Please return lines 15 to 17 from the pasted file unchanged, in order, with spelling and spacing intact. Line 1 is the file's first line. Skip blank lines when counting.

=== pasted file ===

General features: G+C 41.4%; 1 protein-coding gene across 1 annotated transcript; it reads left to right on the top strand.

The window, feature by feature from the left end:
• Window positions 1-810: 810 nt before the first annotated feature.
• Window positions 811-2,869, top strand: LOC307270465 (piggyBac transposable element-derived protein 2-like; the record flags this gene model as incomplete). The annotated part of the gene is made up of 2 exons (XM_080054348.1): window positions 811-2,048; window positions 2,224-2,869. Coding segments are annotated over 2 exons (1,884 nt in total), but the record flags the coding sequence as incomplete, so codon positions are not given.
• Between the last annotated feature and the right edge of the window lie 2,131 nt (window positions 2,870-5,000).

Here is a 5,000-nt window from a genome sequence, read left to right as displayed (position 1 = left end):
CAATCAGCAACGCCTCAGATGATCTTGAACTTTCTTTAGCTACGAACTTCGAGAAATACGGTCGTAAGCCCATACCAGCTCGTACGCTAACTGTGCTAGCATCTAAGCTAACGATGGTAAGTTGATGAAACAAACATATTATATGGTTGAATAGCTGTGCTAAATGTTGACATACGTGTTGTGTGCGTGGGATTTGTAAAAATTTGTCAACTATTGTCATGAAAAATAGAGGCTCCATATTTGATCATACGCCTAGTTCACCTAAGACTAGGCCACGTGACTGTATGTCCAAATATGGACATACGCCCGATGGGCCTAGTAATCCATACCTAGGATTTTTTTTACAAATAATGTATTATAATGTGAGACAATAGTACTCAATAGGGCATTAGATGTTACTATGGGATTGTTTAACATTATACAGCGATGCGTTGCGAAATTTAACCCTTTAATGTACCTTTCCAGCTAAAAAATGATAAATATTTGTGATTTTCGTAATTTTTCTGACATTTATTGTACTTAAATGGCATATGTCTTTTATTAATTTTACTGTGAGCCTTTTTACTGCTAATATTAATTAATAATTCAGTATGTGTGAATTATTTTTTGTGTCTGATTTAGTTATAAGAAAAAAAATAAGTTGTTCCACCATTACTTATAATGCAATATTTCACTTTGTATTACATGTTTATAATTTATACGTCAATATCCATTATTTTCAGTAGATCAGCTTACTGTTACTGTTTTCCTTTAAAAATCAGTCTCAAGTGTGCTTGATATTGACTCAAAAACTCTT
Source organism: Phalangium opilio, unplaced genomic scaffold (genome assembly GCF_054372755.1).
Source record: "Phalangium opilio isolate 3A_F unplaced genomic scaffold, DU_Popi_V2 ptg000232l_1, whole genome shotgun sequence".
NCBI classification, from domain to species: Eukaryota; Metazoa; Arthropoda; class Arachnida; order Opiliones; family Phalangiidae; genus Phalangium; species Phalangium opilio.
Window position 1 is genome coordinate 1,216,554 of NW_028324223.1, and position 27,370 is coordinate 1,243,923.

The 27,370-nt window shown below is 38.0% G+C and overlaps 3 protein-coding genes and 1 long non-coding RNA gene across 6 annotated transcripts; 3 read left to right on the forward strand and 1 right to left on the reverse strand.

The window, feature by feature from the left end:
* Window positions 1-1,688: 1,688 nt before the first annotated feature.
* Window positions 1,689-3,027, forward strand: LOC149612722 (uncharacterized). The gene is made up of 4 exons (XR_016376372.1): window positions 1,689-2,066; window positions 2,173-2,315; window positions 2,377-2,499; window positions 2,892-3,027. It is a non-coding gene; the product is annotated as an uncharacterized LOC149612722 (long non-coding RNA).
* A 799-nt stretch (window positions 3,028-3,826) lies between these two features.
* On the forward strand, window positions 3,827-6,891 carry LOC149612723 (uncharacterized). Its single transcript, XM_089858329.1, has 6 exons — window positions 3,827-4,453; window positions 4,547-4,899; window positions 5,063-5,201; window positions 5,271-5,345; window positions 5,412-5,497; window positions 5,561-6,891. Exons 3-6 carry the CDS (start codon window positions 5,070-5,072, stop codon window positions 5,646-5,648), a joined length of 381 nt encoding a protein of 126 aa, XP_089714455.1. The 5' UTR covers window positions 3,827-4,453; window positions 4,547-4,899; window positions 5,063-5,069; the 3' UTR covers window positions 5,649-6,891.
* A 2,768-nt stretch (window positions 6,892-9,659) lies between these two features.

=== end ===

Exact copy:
* Window positions 1,689-3,027, forward strand: LOC149612722 (uncharacterized). The gene is made up of 4 exons (XR_016376372.1): window positions 1,689-2,066; window positions 2,173-2,315; window positions 2,377-2,499; window positions 2,892-3,027. It is a non-coding gene; the product is annotated as an uncharacterized LOC149612722 (long non-coding RNA).
* A 799-nt stretch (window positions 3,028-3,826) lies between these two features.
* On the forward strand, window positions 3,827-6,891 carry LOC149612723 (uncharacterized). Its single transcript, XM_089858329.1, has 6 exons — window positions 3,827-4,453; window positions 4,547-4,899; window positions 5,063-5,201; window positions 5,271-5,345; window positions 5,412-5,497; window positions 5,561-6,891. Exons 3-6 carry the CDS (start codon window positions 5,070-5,072, stop codon window positions 5,646-5,648), a joined length of 381 nt encoding a protein of 126 aa, XP_089714455.1. The 5' UTR covers window positions 3,827-4,453; window positions 4,547-4,899; window positions 5,063-5,069; the 3' UTR covers window positions 5,649-6,891.